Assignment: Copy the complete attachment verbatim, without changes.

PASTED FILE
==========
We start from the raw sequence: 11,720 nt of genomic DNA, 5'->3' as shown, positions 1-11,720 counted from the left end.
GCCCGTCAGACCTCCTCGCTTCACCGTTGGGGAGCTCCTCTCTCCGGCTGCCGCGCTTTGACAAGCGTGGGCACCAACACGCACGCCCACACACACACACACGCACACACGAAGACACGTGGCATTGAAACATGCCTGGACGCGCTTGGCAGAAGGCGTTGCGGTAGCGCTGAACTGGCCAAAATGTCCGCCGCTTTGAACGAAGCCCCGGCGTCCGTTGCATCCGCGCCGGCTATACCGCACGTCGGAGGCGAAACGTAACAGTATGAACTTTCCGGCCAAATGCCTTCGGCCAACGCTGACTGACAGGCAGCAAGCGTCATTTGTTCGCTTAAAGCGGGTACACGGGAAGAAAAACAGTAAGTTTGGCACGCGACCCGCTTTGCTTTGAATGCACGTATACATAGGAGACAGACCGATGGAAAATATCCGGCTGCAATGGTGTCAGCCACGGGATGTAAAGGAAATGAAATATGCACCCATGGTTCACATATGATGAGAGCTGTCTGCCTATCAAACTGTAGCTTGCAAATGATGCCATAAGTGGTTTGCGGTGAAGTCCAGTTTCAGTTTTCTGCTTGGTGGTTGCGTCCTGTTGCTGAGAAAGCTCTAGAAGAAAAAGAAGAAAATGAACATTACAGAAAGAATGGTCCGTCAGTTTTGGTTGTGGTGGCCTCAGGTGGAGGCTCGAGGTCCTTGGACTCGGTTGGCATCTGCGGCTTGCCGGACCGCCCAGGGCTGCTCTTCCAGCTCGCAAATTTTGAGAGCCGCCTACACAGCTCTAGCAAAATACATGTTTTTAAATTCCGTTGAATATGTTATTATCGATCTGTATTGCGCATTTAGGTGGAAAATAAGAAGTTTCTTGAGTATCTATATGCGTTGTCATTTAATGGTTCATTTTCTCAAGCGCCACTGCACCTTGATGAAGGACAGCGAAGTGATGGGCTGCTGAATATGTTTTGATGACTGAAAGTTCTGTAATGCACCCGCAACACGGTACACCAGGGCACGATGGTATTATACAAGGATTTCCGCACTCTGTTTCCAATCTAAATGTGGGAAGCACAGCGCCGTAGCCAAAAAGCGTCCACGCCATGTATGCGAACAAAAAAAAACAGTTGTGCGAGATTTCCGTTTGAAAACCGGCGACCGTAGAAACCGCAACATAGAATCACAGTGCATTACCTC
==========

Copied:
We start from the raw sequence: 11,720 nt of genomic DNA, 5'->3' as shown, positions 1-11,720 counted from the left end.
GCCCGTCAGACCTCCTCGCTTCACCGTTGGGGAGCTCCTCTCTCCGGCTGCCGCGCTTTGACAAGCGTGGGCACCAACACGCACGCCCACACACACACACACGCACACACGAAGACACGTGGCATTGAAACATGCCTGGACGCGCTTGGCAGAAGGCGTTGCGGTAGCGCTGAACTGGCCAAAATGTCCGCCGCTTTGAACGAAGCCCCGGCGTCCGTTGCATCCGCGCCGGCTATACCGCACGTCGGAGGCGAAACGTAACAGTATGAACTTTCCGGCCAAATGCCTTCGGCCAACGCTGACTGACAGGCAGCAAGCGTCATTTGTTCGCTTAAAGCGGGTACACGGGAAGAAAAACAGTAAGTTTGGCACGCGACCCGCTTTGCTTTGAATGCACGTATACATAGGAGACAGACCGATGGAAAATATCCGGCTGCAATGGTGTCAGCCACGGGATGTAAAGGAAATGAAATATGCACCCATGGTTCACATATGATGAGAGCTGTCTGCCTATCAAACTGTAGCTTGCAAATGATGCCATAAGTGGTTTGCGGTGAAGTCCAGTTTCAGTTTTCTGCTTGGTGGTTGCGTCCTGTTGCTGAGAAAGCTCTAGAAGAAAAAGAAGAAAATGAACATTACAGAAAGAATGGTCCGTCAGTTTTGGTTGTGGTGGCCTCAGGTGGAGGCTCGAGGTCCTTGGACTCGGTTGGCATCTGCGGCTTGCCGGACCGCCCAGGGCTGCTCTTCCAGCTCGCAAATTTTGAGAGCCGCCTACACAGCTCTAGCAAAATACATGTTTTTAAATTCCGTTGAATATGTTATTATCGATCTGTATTGCGCATTTAGGTGGAAAATAAGAAGTTTCTTGAGTATCTATATGCGTTGTCATTTAATGGTTCATTTTCTCAAGCGCCACTGCACCTTGATGAAGGACAGCGAAGTGATGGGCTGCTGAATATGTTTTGATGACTGAAAGTTCTGTAATGCACCCGCAACACGGTACACCAGGGCACGATGGTATTATACAAGGATTTCCGCACTCTGTTTCCAATCTAAATGTGGGAAGCACAGCGCCGTAGCCAAAAAGCGTCCACGCCATGTATGCGAACAAAAAAAAACAGTTGTGCGAGATTTCCGTTTGAAAACCGGCGACCGTAGAAACCGCAACATAGAATCACAGTGCATTACCTC